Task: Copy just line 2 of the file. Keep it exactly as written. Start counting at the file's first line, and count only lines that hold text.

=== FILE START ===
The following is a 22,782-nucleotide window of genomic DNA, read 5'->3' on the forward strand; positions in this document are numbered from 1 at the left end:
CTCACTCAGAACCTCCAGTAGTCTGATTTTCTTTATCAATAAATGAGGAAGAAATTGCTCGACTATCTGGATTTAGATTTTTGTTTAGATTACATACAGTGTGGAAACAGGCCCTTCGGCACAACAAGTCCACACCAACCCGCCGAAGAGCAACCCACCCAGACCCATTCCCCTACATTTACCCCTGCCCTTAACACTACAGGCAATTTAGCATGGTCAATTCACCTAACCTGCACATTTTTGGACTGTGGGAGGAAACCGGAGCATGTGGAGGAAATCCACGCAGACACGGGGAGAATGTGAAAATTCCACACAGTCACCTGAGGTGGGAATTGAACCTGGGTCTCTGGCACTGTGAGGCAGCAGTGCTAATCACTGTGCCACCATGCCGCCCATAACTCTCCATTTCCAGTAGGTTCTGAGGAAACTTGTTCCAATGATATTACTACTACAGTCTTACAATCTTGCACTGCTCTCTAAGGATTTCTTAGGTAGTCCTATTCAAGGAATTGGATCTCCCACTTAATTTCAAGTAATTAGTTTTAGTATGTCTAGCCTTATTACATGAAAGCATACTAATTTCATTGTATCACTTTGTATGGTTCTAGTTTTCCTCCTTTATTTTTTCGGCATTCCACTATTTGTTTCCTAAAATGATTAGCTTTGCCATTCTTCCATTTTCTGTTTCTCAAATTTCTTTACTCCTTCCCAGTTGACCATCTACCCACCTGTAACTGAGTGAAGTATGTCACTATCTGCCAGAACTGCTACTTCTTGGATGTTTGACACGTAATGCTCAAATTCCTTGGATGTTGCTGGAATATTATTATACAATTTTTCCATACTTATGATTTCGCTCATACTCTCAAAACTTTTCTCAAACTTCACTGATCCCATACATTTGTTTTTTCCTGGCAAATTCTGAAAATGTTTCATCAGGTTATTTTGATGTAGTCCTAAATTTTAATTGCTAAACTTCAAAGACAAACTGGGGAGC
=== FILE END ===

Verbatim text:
CTCACTCAGAACCTCCAGTAGTCTGATTTTCTTTATCAATAAATGAGGAAGAAATTGCTCGACTATCTGGATTTAGATTTTTGTTTAGATTACATACAGTGTGGAAACAGGCCCTTCGGCACAACAAGTCCACACCAACCCGCCGAAGAGCAACCCACCCAGACCCATTCCCCTACATTTACCCCTGCCCTTAACACTACAGGCAATTTAGCATGGTCAATTCACCTAACCTGCACATTTTTGGACTGTGGGAGGAAACCGGAGCATGTGGAGGAAATCCACGCAGACACGGGGAGAATGTGAAAATTCCACACAGTCACCTGAGGTGGGAATTGAACCTGGGTCTCTGGCACTGTGAGGCAGCAGTGCTAATCACTGTGCCACCATGCCGCCCATAACTCTCCATTTCCAGTAGGTTCTGAGGAAACTTGTTCCAATGATATTACTACTACAGTCTTACAATCTTGCACTGCTCTCTAAGGATTTCTTAGGTAGTCCTATTCAAGGAATTGGATCTCCCACTTAATTTCAAGTAATTAGTTTTAGTATGTCTAGCCTTATTACATGAAAGCATACTAATTTCATTGTATCACTTTGTATGGTTCTAGTTTTCCTCCTTTATTTTTTCGGCATTCCACTATTTGTTTCCTAAAATGATTAGCTTTGCCATTCTTCCATTTTCTGTTTCTCAAATTTCTTTACTCCTTCCCAGTTGACCATCTACCCACCTGTAACTGAGTGAAGTATGTCACTATCTGCCAGAACTGCTACTTCTTGGATGTTTGACACGTAATGCTCAAATTCCTTGGATGTTGCTGGAATATTATTATACAATTTTTCCATACTTATGATTTCGCTCATACTCTCAAAACTTTTCTCAAACTTCACTGATCCCATACATTTGTTTTTTCCTGGCAAATTCTGAAAATGTTTCATCAGGTTATTTTGATGTAGTCCTAAATTTTAATTGCTAAACTTCAAAGACAAACTGGGGAGC